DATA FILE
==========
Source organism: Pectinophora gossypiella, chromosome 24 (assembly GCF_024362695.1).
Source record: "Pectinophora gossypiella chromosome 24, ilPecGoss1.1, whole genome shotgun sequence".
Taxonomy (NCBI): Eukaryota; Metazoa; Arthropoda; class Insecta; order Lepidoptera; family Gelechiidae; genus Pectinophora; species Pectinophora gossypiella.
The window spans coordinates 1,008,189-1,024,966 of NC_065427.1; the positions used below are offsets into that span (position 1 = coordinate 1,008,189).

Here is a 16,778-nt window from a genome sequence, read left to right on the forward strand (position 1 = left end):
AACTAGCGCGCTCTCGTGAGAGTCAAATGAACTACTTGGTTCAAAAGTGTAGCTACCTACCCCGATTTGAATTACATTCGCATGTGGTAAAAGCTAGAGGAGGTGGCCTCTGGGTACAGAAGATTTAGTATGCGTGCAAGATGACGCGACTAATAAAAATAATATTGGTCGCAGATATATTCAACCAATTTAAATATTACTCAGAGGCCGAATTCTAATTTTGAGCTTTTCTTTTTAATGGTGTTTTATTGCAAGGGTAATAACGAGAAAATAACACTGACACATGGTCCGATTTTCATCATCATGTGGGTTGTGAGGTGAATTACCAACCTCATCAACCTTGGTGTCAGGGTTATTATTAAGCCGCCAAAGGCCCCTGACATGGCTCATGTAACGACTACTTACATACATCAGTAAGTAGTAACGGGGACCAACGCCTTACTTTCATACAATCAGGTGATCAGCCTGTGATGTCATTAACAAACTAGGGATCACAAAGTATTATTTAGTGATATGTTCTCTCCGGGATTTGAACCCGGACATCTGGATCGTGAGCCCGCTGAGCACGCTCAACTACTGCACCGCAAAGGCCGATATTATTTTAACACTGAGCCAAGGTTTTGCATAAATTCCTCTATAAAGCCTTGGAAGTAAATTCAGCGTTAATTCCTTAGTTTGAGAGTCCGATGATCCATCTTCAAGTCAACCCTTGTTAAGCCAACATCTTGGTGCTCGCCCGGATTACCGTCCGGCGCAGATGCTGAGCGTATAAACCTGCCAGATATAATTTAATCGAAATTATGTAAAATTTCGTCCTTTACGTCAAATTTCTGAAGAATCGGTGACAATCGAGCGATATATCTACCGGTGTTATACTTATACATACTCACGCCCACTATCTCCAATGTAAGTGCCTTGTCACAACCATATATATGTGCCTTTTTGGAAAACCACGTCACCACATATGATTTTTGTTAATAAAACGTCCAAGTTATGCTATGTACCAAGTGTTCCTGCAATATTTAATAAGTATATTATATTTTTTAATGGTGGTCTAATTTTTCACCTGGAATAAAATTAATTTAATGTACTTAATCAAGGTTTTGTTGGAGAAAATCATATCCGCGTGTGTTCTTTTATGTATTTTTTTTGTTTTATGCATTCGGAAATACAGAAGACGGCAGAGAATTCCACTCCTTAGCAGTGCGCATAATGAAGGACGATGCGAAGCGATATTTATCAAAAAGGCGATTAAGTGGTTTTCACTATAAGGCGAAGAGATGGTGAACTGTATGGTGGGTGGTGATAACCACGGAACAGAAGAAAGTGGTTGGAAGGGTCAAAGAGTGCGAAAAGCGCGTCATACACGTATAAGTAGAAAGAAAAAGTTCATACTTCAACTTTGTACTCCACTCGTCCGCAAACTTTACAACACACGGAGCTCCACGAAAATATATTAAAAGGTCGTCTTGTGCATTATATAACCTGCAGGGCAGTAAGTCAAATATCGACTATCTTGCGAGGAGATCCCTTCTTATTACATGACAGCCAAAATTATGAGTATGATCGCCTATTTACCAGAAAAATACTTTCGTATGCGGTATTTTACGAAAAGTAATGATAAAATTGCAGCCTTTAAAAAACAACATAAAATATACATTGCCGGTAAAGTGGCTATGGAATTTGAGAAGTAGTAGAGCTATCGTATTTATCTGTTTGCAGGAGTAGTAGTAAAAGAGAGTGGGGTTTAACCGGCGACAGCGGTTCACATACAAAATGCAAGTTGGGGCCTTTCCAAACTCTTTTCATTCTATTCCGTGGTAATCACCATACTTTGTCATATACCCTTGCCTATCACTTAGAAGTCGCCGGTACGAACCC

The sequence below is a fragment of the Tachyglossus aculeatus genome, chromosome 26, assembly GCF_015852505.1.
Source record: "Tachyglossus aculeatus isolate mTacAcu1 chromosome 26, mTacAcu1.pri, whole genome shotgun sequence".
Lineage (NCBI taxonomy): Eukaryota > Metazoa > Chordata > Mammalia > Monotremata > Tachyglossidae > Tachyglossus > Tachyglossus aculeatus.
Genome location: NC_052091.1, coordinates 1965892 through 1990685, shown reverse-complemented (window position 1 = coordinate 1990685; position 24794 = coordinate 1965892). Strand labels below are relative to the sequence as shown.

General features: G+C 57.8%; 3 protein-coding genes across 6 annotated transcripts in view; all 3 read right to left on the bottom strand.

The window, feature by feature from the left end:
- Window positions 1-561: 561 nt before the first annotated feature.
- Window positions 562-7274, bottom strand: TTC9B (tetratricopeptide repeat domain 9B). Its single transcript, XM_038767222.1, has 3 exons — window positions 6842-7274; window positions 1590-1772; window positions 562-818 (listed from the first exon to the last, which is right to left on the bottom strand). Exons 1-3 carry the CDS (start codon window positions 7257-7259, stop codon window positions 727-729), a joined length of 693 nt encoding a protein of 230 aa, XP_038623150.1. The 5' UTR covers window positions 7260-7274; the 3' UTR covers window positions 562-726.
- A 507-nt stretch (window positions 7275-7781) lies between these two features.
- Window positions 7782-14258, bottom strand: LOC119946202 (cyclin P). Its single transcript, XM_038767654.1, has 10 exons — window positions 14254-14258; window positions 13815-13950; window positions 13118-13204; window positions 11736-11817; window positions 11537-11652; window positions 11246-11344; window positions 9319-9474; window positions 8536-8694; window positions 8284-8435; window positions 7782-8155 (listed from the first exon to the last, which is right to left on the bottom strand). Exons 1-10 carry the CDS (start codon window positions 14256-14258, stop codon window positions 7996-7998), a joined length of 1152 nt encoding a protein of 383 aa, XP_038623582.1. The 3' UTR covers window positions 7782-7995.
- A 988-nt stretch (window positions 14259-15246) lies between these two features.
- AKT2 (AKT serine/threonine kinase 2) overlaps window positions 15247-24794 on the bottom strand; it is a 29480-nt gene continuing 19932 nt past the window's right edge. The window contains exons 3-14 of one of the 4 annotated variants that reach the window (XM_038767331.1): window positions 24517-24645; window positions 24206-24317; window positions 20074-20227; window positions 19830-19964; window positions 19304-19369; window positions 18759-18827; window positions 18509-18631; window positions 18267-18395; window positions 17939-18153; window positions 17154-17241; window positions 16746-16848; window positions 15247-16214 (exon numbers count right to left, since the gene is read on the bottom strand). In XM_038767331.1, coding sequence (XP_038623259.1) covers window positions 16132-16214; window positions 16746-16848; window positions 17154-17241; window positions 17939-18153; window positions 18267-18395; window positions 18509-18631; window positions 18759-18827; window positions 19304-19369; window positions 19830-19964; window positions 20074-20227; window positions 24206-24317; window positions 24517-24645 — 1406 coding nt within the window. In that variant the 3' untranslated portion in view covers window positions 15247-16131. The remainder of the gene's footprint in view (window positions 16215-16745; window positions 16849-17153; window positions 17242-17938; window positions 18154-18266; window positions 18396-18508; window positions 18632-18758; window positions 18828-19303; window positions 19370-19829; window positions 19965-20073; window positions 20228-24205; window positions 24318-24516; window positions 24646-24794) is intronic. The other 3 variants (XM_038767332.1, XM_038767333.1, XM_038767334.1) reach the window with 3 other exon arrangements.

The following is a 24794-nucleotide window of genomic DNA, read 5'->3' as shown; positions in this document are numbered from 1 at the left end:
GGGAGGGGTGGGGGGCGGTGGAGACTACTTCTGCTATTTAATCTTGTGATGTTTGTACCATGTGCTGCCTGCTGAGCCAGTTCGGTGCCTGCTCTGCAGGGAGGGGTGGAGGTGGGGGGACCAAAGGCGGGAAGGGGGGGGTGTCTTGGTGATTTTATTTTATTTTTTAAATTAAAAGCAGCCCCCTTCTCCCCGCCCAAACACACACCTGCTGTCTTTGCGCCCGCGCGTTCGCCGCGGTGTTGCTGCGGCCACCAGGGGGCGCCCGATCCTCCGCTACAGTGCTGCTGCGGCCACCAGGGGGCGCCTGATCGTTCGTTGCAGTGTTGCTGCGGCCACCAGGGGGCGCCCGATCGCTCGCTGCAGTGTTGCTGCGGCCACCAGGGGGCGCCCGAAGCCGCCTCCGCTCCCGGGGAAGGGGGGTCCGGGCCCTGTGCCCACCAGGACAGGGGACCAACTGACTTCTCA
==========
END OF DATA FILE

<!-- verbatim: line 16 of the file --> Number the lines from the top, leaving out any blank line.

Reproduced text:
- Window positions 7782-14258, bottom strand: LOC119946202 (cyclin P). Its single transcript, XM_038767654.1, has 10 exons — window positions 14254-14258; window positions 13815-13950; window positions 13118-13204; window positions 11736-11817; window positions 11537-11652; window positions 11246-11344; window positions 9319-9474; window positions 8536-8694; window positions 8284-8435; window positions 7782-8155 (listed from the first exon to the last, which is right to left on the bottom strand). Exons 1-10 carry the CDS (start codon window positions 14256-14258, stop codon window positions 7996-7998), a joined length of 1152 nt encoding a protein of 383 aa, XP_038623582.1. The 3' UTR covers window positions 7782-7995.